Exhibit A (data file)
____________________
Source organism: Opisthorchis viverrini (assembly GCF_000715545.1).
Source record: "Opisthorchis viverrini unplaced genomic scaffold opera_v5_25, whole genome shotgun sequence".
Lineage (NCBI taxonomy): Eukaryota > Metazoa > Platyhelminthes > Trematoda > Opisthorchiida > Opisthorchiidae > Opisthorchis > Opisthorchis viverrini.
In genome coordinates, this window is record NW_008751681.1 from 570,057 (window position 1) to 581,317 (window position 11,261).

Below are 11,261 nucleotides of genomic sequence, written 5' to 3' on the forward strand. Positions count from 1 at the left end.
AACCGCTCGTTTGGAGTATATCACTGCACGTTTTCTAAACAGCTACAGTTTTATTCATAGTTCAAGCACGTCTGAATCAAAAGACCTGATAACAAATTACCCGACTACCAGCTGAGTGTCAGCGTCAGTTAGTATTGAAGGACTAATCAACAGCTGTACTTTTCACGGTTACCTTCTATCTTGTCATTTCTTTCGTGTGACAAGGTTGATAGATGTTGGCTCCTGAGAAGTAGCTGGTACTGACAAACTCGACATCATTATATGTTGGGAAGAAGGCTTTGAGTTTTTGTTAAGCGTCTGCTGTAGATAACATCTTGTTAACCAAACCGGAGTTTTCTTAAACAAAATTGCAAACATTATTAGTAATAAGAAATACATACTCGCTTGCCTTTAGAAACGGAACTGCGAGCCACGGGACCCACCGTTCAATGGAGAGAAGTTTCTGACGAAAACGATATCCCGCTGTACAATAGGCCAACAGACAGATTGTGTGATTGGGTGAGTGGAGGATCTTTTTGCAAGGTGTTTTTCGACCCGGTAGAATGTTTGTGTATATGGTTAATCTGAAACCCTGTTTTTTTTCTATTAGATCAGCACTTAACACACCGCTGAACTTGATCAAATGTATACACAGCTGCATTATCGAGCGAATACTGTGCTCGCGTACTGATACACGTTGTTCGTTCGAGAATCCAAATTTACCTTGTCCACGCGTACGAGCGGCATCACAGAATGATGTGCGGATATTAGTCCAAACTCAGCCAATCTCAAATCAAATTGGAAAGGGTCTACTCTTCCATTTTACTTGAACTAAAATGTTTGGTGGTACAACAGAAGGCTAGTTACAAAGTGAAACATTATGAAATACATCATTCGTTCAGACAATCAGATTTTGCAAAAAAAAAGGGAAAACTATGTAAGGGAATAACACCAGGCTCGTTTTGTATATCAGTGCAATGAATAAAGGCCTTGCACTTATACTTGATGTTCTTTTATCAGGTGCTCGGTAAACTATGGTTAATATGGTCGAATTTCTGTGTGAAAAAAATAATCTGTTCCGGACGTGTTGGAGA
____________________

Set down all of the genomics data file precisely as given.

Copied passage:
Source organism: Opisthorchis viverrini (assembly GCF_000715545.1).
Source record: "Opisthorchis viverrini unplaced genomic scaffold opera_v5_25, whole genome shotgun sequence".
Lineage (NCBI taxonomy): Eukaryota > Metazoa > Platyhelminthes > Trematoda > Opisthorchiida > Opisthorchiidae > Opisthorchis > Opisthorchis viverrini.
In genome coordinates, this window is record NW_008751681.1 from 570,057 (window position 1) to 581,317 (window position 11,261).

Below are 11,261 nucleotides of genomic sequence, written 5' to 3' on the forward strand. Positions count from 1 at the left end.
AACCGCTCGTTTGGAGTATATCACTGCACGTTTTCTAAACAGCTACAGTTTTATTCATAGTTCAAGCACGTCTGAATCAAAAGACCTGATAACAAATTACCCGACTACCAGCTGAGTGTCAGCGTCAGTTAGTATTGAAGGACTAATCAACAGCTGTACTTTTCACGGTTACCTTCTATCTTGTCATTTCTTTCGTGTGACAAGGTTGATAGATGTTGGCTCCTGAGAAGTAGCTGGTACTGACAAACTCGACATCATTATATGTTGGGAAGAAGGCTTTGAGTTTTTGTTAAGCGTCTGCTGTAGATAACATCTTGTTAACCAAACCGGAGTTTTCTTAAACAAAATTGCAAACATTATTAGTAATAAGAAATACATACTCGCTTGCCTTTAGAAACGGAACTGCGAGCCACGGGACCCACCGTTCAATGGAGAGAAGTTTCTGACGAAAACGATATCCCGCTGTACAATAGGCCAACAGACAGATTGTGTGATTGGGTGAGTGGAGGATCTTTTTGCAAGGTGTTTTTCGACCCGGTAGAATGTTTGTGTATATGGTTAATCTGAAACCCTGTTTTTTTTCTATTAGATCAGCACTTAACACACCGCTGAACTTGATCAAATGTATACACAGCTGCATTATCGAGCGAATACTGTGCTCGCGTACTGATACACGTTGTTCGTTCGAGAATCCAAATTTACCTTGTCCACGCGTACGAGCGGCATCACAGAATGATGTGCGGATATTAGTCCAAACTCAGCCAATCTCAAATCAAATTGGAAAGGGTCTACTCTTCCATTTTACTTGAACTAAAATGTTTGGTGGTACAACAGAAGGCTAGTTACAAAGTGAAACATTATGAAATACATCATTCGTTCAGACAATCAGATTTTGCAAAAAAAAAGGGAAAACTATGTAAGGGAATAACACCAGGCTCGTTTTGTATATCAGTGCAATGAATAAAGGCCTTGCACTTATACTTGATGTTCTTTTATCAGGTGCTCGGTAAACTATGGTTAATATGGTCGAATTTCTGTGTGAAAAAAATAATCTGTTCCGGACGTGTTGGAGA